Next Article in Journal
Dietary Protein Intake and Determinants in Māori and Non-Māori Octogenarians. Te Puāwaitanga o Ngā Tapuwae Kia Ora Tonu: Life and Living in Advanced Age: A Cohort Study in New Zealand
Previous Article in Journal
Comment on: “Indirect Assessment of Skeletal Muscle Glycogen Content in Professional Soccer Players Before and After a Match Through a Non-Invasive Ultrasound Technology Nutrients 2020, 12(4), 971”
Open AccessArticle

The Impact of a Slow-Release Large Neutral Amino Acids Supplement on Treatment Adherence in Adult Patients with Phenylketonuria

1
Neurological Unit, St. Bassiano Hospital, Via dei Lotti 40, 36061 Bassano del Grappa, Italy
2
Division of Inherited Metabolic Diseases, Department of Women and Children’s Health, University Hospital of Padova, Via Giustiniani 3, 35128 Padova, Italy
*
Author to whom correspondence should be addressed.
Nutrients 2020, 12(7), 2078; https://doi.org/10.3390/nu12072078
Received: 28 May 2020 / Revised: 10 July 2020 / Accepted: 10 July 2020 / Published: 14 July 2020
(This article belongs to the Section Nutrition and Metabolism)
The gold standard treatment for phenylketonuria (PKU) is a lifelong low-phenylalanine (Phe) diet supplemented with Phe-free protein substitutes. Adherence to therapy becomes difficult after childhood. Supplementing with large neutral amino acids (LNAAs) has been proposed as an alternative medication to Phe-free protein substitutes (i.e., amino acid mixtures). The aim of this study was to evaluate adherence to therapy and quality of life (QoL) in a cohort of sub-optimally controlled adult PKU patients treated with a new LNAA formulation. Twelve patients were enrolled in a 12-month-trial of slow-release LNAAs (1g/kg/day) plus a Phe-restricted diet. Medication adherence was measured with the Morisky Green Levine Medication Adherence Scale; the QoL was measured using the phenylketonuria-quality of life (PKU-QoL) questionnaire. Phe, tyrosine (Tyr) levels, and Phe/Tyr ratios were measured fortnightly. Before treatment, 3/12 patients self-reported a ‘medium’ adherence to medication and 9/12 reported a low adherence; 60% of patients reported a full adherence over the past four weeks. After 12 months of LNAA treatment, all patients self-reported a high adherence to medication, with 96% reporting a full adherence. Phe levels remained unchanged, while Tyr levels increased in most patients. The Phy/Tyr ratio decreased. All patients had a significant improvement in the QoL. LNAAs may give patients a further opportunity to improve medication adherence and, consequently, their QoL. View Full-Text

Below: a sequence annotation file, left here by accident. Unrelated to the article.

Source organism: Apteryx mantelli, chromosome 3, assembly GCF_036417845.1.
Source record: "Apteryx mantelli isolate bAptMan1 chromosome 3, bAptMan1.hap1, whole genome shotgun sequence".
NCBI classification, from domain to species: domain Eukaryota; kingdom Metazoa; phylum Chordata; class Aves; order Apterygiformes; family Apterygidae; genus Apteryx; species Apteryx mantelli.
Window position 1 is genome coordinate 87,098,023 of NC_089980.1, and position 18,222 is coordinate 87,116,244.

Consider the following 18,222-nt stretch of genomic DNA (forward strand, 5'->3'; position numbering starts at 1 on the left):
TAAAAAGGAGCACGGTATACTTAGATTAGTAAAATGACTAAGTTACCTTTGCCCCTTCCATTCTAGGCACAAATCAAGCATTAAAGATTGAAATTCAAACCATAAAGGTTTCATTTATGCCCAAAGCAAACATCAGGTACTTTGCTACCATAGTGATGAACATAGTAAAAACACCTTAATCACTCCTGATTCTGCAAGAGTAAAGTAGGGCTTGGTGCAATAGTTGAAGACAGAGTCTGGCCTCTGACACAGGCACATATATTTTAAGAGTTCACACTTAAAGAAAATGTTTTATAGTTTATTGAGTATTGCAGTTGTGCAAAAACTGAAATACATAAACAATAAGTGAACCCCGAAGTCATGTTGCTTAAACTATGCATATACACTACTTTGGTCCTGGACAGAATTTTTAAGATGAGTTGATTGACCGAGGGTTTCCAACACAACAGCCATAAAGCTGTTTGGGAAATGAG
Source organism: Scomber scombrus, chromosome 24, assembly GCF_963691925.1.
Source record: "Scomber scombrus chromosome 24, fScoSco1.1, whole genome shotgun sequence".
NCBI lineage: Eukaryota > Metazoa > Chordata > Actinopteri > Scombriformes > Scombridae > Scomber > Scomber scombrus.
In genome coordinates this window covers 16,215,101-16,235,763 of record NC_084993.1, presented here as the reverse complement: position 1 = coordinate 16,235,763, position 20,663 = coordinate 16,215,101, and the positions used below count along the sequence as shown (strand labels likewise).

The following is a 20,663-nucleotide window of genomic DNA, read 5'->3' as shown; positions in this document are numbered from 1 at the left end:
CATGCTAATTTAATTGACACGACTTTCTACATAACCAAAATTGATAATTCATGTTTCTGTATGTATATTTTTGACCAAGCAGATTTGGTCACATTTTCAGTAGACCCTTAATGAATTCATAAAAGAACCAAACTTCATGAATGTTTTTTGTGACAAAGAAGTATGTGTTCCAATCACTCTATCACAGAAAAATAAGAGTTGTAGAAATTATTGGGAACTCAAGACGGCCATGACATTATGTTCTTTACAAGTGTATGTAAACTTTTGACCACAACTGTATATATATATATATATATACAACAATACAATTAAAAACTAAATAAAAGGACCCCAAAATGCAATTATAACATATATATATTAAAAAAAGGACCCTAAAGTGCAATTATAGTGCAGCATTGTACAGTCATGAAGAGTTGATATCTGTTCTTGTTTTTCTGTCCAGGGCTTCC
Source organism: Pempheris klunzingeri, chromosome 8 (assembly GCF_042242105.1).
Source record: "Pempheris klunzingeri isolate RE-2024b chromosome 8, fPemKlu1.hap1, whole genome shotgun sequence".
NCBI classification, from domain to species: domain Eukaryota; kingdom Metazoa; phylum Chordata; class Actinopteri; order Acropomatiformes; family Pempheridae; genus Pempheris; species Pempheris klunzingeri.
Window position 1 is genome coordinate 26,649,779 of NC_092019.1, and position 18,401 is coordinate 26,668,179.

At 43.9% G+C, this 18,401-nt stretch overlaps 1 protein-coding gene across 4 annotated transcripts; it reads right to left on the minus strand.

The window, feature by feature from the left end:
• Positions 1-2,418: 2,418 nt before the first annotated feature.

Keywords: phenylketonuria; large neutral amino acids; health-related quality of life; adherence; adult patients; PKU-QoL phenylketonuria; large neutral amino acids; health-related quality of life; adherence; adult patients; PKU-QoL
Show Figures

Figure 1

MDPI and ACS Style

Burlina, A.P.; Cazzorla, C.; Massa, P.; Loro, C.; Gueraldi, D.; Burlina, A.B. The Impact of a Slow-Release Large Neutral Amino Acids Supplement on Treatment Adherence in Adult Patients with Phenylketonuria. Nutrients 2020, 12, 2078.

Show more citation formats Show less citations formats
Note that from the first issue of 2016, MDPI journals use article numbers instead of page numbers. See further details here.

Article Access Map by Country/Region

1
Search more from Scilit
 
Search
Back to TopTop